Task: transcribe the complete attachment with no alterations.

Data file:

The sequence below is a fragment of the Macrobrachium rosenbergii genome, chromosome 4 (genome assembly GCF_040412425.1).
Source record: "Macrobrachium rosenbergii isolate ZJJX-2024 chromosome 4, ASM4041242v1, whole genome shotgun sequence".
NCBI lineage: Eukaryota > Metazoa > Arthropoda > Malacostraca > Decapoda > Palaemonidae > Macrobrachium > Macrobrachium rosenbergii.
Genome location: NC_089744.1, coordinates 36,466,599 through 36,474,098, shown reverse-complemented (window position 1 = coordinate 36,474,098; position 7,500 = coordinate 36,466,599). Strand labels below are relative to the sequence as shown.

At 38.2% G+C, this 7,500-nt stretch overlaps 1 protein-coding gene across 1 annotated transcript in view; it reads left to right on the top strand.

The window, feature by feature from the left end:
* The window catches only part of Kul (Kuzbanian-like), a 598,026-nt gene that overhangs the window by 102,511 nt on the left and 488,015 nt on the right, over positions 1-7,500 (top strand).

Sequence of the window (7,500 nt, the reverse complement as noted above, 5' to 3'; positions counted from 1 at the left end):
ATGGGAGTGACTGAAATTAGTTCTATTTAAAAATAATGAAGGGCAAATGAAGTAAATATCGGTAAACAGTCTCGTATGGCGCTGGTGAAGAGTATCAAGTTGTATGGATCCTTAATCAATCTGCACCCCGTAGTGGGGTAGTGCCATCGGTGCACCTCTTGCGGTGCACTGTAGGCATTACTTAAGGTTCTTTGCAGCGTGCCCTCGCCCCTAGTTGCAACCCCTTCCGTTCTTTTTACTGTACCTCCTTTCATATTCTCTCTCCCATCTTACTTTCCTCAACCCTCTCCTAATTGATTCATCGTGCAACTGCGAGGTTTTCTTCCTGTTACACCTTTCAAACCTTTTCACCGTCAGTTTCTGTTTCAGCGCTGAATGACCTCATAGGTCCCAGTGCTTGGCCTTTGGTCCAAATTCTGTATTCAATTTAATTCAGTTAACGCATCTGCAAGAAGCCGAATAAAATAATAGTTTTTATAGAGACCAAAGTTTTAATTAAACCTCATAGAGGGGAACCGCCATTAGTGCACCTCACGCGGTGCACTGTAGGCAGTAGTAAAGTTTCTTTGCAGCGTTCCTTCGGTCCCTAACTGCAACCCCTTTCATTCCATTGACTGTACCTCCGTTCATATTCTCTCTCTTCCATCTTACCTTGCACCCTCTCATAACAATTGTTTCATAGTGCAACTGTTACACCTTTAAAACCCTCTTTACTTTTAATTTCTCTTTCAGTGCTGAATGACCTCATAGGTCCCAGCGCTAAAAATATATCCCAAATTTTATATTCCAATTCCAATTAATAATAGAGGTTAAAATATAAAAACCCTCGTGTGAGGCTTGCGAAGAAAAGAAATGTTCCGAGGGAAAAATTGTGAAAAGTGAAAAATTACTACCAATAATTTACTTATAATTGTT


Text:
The sequence below is a fragment of the Macrobrachium rosenbergii genome, chromosome 4 (genome assembly GCF_040412425.1).
Source record: "Macrobrachium rosenbergii isolate ZJJX-2024 chromosome 4, ASM4041242v1, whole genome shotgun sequence".
NCBI lineage: Eukaryota > Metazoa > Arthropoda > Malacostraca > Decapoda > Palaemonidae > Macrobrachium > Macrobrachium rosenbergii.
Genome location: NC_089744.1, coordinates 36,466,599 through 36,474,098, shown reverse-complemented (window position 1 = coordinate 36,474,098; position 7,500 = coordinate 36,466,599). Strand labels below are relative to the sequence as shown.

At 38.2% G+C, this 7,500-nt stretch overlaps 1 protein-coding gene across 1 annotated transcript in view; it reads left to right on the top strand.

The window, feature by feature from the left end:
* The window catches only part of Kul (Kuzbanian-like), a 598,026-nt gene that overhangs the window by 102,511 nt on the left and 488,015 nt on the right, over positions 1-7,500 (top strand).

Sequence of the window (7,500 nt, the reverse complement as noted above, 5' to 3'; positions counted from 1 at the left end):
ATGGGAGTGACTGAAATTAGTTCTATTTAAAAATAATGAAGGGCAAATGAAGTAAATATCGGTAAACAGTCTCGTATGGCGCTGGTGAAGAGTATCAAGTTGTATGGATCCTTAATCAATCTGCACCCCGTAGTGGGGTAGTGCCATCGGTGCACCTCTTGCGGTGCACTGTAGGCATTACTTAAGGTTCTTTGCAGCGTGCCCTCGCCCCTAGTTGCAACCCCTTCCGTTCTTTTTACTGTACCTCCTTTCATATTCTCTCTCCCATCTTACTTTCCTCAACCCTCTCCTAATTGATTCATCGTGCAACTGCGAGGTTTTCTTCCTGTTACACCTTTCAAACCTTTTCACCGTCAGTTTCTGTTTCAGCGCTGAATGACCTCATAGGTCCCAGTGCTTGGCCTTTGGTCCAAATTCTGTATTCAATTTAATTCAGTTAACGCATCTGCAAGAAGCCGAATAAAATAATAGTTTTTATAGAGACCAAAGTTTTAATTAAACCTCATAGAGGGGAACCGCCATTAGTGCACCTCACGCGGTGCACTGTAGGCAGTAGTAAAGTTTCTTTGCAGCGTTCCTTCGGTCCCTAACTGCAACCCCTTTCATTCCATTGACTGTACCTCCGTTCATATTCTCTCTCTTCCATCTTACCTTGCACCCTCTCATAACAATTGTTTCATAGTGCAACTGTTACACCTTTAAAACCCTCTTTACTTTTAATTTCTCTTTCAGTGCTGAATGACCTCATAGGTCCCAGCGCTAAAAATATATCCCAAATTTTATATTCCAATTCCAATTAATAATAGAGGTTAAAATATAAAAACCCTCGTGTGAGGCTTGCGAAGAAAAGAAATGTTCCGAGGGAAAAATTGTGAAAAGTGAAAAATTACTACCAATAATTTACTTATAATTGTT